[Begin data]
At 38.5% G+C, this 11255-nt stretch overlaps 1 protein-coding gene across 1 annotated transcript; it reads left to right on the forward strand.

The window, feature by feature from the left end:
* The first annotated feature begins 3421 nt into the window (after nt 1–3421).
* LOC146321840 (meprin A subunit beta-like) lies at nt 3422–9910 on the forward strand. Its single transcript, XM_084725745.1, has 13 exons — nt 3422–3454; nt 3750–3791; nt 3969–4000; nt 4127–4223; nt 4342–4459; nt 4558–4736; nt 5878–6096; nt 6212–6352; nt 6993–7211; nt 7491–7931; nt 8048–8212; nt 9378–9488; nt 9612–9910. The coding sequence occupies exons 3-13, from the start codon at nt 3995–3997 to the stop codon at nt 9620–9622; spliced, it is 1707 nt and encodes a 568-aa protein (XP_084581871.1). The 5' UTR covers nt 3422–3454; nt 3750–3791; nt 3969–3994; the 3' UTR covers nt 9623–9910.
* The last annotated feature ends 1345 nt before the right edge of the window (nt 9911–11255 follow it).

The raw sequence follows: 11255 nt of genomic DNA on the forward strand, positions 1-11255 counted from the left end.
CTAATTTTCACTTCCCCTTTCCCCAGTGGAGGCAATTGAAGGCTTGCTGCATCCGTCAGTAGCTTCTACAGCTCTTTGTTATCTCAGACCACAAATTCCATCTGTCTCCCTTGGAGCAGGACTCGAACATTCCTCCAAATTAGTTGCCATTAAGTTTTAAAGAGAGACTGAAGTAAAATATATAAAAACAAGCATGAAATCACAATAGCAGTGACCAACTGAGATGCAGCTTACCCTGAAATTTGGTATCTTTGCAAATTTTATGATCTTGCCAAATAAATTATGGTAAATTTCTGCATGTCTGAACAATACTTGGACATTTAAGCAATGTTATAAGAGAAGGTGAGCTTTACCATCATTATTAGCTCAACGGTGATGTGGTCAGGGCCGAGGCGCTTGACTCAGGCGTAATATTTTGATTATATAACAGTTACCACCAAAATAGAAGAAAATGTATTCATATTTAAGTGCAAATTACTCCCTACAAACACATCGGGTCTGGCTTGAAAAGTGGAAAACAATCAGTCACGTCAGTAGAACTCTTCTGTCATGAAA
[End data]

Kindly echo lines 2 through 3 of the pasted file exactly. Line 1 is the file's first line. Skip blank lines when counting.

The window, feature by feature from the left end:
* The first annotated feature begins 3421 nt into the window (after nt 1–3421).